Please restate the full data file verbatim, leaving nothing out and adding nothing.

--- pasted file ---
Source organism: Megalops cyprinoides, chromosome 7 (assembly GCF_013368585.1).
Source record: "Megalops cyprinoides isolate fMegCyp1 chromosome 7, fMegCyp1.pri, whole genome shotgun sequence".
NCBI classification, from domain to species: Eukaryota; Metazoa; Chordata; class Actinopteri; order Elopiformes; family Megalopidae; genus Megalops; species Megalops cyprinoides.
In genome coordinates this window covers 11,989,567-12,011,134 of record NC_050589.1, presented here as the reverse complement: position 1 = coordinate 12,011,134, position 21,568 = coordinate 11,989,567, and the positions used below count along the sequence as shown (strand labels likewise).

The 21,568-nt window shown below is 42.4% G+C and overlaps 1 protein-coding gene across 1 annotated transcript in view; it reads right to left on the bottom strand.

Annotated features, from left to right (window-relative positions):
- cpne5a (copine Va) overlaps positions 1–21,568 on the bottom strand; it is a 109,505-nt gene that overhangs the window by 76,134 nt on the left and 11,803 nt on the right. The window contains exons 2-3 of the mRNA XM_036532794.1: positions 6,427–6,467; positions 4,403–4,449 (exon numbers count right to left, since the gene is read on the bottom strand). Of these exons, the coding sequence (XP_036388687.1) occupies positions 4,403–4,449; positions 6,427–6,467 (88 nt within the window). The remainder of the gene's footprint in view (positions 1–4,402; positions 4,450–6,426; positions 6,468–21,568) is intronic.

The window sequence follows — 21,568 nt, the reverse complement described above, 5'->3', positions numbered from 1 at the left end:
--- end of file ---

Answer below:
Source organism: Megalops cyprinoides, chromosome 7 (assembly GCF_013368585.1).
Source record: "Megalops cyprinoides isolate fMegCyp1 chromosome 7, fMegCyp1.pri, whole genome shotgun sequence".
NCBI classification, from domain to species: Eukaryota; Metazoa; Chordata; class Actinopteri; order Elopiformes; family Megalopidae; genus Megalops; species Megalops cyprinoides.
In genome coordinates this window covers 11,989,567-12,011,134 of record NC_050589.1, presented here as the reverse complement: position 1 = coordinate 12,011,134, position 21,568 = coordinate 11,989,567, and the positions used below count along the sequence as shown (strand labels likewise).

The 21,568-nt window shown below is 42.4% G+C and overlaps 1 protein-coding gene across 1 annotated transcript in view; it reads right to left on the bottom strand.

Annotated features, from left to right (window-relative positions):
- cpne5a (copine Va) overlaps positions 1–21,568 on the bottom strand; it is a 109,505-nt gene that overhangs the window by 76,134 nt on the left and 11,803 nt on the right. The window contains exons 2-3 of the mRNA XM_036532794.1: positions 6,427–6,467; positions 4,403–4,449 (exon numbers count right to left, since the gene is read on the bottom strand). Of these exons, the coding sequence (XP_036388687.1) occupies positions 4,403–4,449; positions 6,427–6,467 (88 nt within the window). The remainder of the gene's footprint in view (positions 1–4,402; positions 4,450–6,426; positions 6,468–21,568) is intronic.

The window sequence follows — 21,568 nt, the reverse complement described above, 5'->3', positions numbered from 1 at the left end: